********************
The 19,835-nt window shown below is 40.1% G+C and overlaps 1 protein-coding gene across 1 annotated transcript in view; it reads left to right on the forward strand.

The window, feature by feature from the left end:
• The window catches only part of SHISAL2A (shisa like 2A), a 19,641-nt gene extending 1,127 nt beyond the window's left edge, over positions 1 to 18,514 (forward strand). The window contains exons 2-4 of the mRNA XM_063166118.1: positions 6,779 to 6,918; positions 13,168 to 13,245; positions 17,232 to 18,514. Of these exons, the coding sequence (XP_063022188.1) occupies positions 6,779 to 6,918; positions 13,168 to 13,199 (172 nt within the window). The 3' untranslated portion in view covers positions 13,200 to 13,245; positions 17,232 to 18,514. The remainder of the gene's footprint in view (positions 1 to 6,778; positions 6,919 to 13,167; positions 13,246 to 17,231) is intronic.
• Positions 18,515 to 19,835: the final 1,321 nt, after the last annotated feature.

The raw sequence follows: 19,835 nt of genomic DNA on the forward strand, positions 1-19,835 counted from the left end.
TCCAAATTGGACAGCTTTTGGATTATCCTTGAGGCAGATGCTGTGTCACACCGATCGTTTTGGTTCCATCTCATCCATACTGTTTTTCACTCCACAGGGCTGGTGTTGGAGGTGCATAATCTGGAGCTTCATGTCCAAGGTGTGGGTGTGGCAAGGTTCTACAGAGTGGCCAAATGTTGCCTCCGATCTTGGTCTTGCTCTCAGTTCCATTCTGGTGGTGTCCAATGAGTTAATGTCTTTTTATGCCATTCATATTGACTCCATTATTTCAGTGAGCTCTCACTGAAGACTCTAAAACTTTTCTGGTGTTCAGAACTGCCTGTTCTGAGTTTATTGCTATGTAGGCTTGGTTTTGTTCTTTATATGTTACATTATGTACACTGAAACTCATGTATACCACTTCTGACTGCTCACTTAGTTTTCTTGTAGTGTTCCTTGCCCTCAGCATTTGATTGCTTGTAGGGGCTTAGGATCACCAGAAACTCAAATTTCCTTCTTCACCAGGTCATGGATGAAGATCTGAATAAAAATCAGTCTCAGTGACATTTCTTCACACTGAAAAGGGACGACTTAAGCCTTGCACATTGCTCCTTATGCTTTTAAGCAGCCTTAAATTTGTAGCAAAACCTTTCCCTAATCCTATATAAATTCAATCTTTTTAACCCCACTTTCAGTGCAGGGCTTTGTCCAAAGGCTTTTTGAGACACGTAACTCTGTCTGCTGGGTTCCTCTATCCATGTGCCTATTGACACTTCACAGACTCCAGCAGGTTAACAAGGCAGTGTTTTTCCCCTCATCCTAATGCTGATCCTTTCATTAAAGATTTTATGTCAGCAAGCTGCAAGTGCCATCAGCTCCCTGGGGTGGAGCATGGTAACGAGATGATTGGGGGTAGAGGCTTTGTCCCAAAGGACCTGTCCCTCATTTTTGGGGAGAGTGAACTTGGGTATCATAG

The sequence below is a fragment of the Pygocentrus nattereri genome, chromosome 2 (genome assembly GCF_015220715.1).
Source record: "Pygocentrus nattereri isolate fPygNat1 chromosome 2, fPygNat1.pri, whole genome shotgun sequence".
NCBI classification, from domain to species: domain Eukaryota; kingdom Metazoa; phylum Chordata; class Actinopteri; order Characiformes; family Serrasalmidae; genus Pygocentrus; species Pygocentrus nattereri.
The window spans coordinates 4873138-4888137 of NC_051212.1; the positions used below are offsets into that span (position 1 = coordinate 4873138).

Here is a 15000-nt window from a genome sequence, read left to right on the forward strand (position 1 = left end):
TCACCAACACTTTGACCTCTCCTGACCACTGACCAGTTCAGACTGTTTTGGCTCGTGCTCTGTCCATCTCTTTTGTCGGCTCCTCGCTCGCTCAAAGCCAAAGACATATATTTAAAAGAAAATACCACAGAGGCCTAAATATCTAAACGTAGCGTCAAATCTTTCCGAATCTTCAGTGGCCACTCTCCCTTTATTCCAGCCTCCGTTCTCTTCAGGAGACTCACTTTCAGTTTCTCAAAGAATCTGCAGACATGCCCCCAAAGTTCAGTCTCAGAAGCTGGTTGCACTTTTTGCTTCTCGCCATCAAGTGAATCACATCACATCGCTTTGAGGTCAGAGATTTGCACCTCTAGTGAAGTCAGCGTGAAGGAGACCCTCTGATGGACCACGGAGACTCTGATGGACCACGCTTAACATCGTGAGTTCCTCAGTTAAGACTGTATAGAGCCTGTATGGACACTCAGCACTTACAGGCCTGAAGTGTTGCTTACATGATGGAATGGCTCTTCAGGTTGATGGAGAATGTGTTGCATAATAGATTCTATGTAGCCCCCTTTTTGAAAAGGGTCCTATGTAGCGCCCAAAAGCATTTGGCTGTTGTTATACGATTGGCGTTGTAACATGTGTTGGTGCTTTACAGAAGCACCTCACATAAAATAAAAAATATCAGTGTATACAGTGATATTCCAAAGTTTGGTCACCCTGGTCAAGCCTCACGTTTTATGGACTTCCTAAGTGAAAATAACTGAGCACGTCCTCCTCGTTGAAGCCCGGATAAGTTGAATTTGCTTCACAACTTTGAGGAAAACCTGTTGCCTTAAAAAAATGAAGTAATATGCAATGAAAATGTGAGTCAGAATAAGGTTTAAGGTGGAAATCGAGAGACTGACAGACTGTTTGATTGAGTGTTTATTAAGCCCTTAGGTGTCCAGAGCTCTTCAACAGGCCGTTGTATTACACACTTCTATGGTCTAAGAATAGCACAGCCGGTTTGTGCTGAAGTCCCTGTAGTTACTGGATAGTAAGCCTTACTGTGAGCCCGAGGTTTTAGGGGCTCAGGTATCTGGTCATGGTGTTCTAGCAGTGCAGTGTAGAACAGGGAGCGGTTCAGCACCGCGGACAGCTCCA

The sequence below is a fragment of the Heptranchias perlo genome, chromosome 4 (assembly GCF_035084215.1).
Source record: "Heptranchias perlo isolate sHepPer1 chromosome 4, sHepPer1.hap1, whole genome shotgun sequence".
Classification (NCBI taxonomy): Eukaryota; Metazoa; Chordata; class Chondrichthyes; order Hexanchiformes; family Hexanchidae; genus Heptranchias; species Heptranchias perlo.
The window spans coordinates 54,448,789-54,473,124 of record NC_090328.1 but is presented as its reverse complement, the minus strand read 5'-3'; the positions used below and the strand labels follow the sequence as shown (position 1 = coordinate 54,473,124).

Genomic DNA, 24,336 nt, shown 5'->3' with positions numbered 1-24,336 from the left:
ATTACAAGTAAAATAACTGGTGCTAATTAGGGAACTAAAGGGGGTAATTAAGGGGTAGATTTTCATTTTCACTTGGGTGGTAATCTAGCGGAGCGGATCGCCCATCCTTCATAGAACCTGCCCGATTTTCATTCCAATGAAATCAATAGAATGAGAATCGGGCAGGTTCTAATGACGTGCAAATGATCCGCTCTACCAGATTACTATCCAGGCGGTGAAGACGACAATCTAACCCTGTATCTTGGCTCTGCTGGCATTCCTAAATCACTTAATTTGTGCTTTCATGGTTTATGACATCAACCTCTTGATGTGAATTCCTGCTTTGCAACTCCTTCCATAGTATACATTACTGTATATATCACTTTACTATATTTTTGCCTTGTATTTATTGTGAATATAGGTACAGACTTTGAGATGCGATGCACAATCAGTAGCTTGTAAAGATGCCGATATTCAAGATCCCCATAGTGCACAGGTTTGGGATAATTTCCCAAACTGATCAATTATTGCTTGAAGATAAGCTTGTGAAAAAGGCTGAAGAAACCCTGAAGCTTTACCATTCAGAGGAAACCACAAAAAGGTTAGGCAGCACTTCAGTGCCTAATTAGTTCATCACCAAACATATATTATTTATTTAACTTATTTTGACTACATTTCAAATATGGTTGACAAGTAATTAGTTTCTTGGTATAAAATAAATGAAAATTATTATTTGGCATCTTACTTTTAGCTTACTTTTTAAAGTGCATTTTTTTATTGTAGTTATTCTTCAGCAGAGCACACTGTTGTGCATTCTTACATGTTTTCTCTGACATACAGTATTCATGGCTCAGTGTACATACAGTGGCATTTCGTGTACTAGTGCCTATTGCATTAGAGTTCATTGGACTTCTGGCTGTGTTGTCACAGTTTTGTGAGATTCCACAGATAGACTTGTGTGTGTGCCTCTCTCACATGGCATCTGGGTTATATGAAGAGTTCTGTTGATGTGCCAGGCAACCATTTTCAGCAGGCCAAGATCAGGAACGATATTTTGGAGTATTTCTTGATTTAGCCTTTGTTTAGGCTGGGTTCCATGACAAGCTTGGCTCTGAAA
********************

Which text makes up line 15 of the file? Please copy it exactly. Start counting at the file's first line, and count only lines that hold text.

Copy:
Classification (NCBI taxonomy): Eukaryota; Metazoa; Chordata; class Chondrichthyes; order Hexanchiformes; family Hexanchidae; genus Heptranchias; species Heptranchias perlo.